Summary:Claire, Rachel, and Allison Barber share the trauma of having lost both parents in a strange and sudden accident. The youngest, Claire, and the oldest, Rachel, also share their late mother's migraine headaches. The novel's focus is Rachel's disappearance and Claire's search for her through North America, Europe, and Mexico. By herself and eventually with the help of Rachel's friend and sometime lover, a massage therapist named Brad Arnarson, Claire traces the steps of Rachel's professional (as a freelance science journalist) and personal meetings with researchers and health practitioners who work on migraines.
Summary:When Mary Lennox (Kate Maberly)’s parents die in an earthquake, she is sent from India to live with her uncle, Lord Archibald Craven (John Lynch) at Misslethwaite Manor, his large and lonely estate on the Yorkshire moors. A neglected, lonely, and disagreeable child, Mary changes through encounters with the gregarious maid Martha, an elderly gardener as irritable as she is, and Martha’s brother Dickon (Andrew Knott), a boy at home with nature who helps her rejuvenate a walled, neglected garden she finds on the estate.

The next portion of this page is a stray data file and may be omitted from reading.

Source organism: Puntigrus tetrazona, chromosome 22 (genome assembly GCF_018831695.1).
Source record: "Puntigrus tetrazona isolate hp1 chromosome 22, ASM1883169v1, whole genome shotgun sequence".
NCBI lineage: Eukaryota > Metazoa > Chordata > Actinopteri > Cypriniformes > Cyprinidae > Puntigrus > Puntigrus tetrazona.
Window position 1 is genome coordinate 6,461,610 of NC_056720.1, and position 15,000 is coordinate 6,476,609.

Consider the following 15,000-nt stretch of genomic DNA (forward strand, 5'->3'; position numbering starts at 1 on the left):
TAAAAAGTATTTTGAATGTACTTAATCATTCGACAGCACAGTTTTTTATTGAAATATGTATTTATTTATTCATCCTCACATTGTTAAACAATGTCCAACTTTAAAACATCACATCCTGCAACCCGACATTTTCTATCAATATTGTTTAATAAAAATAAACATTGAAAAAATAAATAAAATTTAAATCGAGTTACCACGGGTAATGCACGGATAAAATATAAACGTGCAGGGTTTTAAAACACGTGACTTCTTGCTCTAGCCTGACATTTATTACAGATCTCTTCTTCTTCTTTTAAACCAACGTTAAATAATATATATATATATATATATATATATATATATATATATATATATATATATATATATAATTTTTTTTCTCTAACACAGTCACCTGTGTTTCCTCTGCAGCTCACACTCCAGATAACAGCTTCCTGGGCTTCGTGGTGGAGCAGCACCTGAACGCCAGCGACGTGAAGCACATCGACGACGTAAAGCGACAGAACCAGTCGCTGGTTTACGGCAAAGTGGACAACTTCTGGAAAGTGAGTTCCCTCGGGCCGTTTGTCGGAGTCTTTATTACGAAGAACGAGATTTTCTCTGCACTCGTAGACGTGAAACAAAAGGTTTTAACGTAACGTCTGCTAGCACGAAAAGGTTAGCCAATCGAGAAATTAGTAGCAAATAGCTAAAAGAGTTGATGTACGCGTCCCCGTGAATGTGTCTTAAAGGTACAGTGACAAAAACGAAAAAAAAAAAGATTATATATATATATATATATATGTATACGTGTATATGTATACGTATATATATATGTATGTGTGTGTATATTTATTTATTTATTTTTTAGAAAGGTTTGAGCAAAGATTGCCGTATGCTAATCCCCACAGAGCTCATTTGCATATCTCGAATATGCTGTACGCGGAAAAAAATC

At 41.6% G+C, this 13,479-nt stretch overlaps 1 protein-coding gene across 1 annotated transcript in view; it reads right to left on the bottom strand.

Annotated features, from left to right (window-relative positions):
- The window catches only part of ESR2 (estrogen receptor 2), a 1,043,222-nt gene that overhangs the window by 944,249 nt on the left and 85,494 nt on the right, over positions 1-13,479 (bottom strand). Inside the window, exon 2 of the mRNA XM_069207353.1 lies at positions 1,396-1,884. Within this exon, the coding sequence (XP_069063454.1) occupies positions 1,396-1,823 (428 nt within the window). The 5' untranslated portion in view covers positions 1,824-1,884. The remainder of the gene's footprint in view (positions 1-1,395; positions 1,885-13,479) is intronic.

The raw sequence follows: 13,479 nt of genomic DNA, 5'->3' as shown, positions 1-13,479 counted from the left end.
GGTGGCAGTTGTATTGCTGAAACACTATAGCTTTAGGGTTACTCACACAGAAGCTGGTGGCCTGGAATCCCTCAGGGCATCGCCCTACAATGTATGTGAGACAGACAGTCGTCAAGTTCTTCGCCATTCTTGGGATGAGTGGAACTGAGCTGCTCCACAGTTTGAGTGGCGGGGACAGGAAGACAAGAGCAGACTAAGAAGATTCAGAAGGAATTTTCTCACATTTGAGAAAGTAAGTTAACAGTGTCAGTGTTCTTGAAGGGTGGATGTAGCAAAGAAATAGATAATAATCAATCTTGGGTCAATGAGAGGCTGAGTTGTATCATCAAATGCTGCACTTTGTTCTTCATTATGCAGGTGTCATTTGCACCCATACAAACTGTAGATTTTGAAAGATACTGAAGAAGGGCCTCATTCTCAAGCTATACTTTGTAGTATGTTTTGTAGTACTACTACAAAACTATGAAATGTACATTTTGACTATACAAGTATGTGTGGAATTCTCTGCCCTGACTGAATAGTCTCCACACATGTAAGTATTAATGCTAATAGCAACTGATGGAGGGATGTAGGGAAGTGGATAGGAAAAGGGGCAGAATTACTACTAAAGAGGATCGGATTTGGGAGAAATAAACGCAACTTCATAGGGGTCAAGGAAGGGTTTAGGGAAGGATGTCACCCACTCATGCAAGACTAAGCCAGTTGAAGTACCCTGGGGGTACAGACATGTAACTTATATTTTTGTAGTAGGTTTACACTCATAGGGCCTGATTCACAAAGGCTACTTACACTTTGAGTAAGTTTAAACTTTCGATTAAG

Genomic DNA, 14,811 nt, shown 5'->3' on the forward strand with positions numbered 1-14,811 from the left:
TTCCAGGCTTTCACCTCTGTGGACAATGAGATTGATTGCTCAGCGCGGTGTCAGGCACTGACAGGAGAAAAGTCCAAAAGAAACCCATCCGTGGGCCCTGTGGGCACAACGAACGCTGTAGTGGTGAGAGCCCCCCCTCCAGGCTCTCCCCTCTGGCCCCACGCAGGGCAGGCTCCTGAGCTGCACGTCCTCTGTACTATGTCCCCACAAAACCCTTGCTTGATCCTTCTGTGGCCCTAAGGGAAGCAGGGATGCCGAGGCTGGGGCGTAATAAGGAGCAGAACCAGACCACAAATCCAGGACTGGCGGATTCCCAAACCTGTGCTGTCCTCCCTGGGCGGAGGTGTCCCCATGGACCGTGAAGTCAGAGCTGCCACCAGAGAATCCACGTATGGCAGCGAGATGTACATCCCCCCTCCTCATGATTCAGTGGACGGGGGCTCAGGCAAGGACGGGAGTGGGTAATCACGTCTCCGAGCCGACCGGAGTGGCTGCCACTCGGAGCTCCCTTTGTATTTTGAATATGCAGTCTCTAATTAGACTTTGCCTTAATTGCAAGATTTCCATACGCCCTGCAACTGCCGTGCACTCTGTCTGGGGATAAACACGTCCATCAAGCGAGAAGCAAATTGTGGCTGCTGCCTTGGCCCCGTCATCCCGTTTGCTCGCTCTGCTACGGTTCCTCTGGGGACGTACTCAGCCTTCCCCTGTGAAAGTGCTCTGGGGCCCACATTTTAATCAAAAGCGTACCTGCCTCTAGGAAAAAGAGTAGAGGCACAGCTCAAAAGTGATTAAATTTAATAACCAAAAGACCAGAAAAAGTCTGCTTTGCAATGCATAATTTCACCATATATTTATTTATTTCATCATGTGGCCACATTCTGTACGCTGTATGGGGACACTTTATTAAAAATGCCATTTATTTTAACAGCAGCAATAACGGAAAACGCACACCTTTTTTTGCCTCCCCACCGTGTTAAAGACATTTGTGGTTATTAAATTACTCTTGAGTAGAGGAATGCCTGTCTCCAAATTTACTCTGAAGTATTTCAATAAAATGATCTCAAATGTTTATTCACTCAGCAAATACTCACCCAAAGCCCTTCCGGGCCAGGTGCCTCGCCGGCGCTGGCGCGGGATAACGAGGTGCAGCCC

A teenager with a learner's permit drives his father to the emergency room. The father is hemorrhaging from the nose--the result of blood that is too thin and a punch thrown by his son. The father is abusive, especially when he drinks. Feeling endangered when his father shoves him, the boy retaliates by hitting the man in the face.
The father has valvular heart disease caused by a bout of rheumatic fever. He also has a cardiac arrhythmia requiring treatment with anticoagulation, but the dose of blood thinning medication must frequently be adjusted. After a frenetic ride, they arrive at the hospital and the father immediately enters the emergency room. The boy remains in the car listening to the radio and hoping the noise will somehow expunge the ugly words and perilous sentiment in his head. He discovers too late that a bloody nose can kill a man.
A college professor who suffers from Tourette's disorder deals with two challenging students in his English 101 class. Having spent years in therapy, Professor Jorge is now fairly content with his life in spite of the frequent vocal and motor tics that he labors to suppress. Allen Ramsey is the freshman prodigy who induces Jorge to reassess the implications of his existence. Anna is an undergraduate who is preoccupied with death. She has a crush on Jorge and leaves a suicide note in his office box.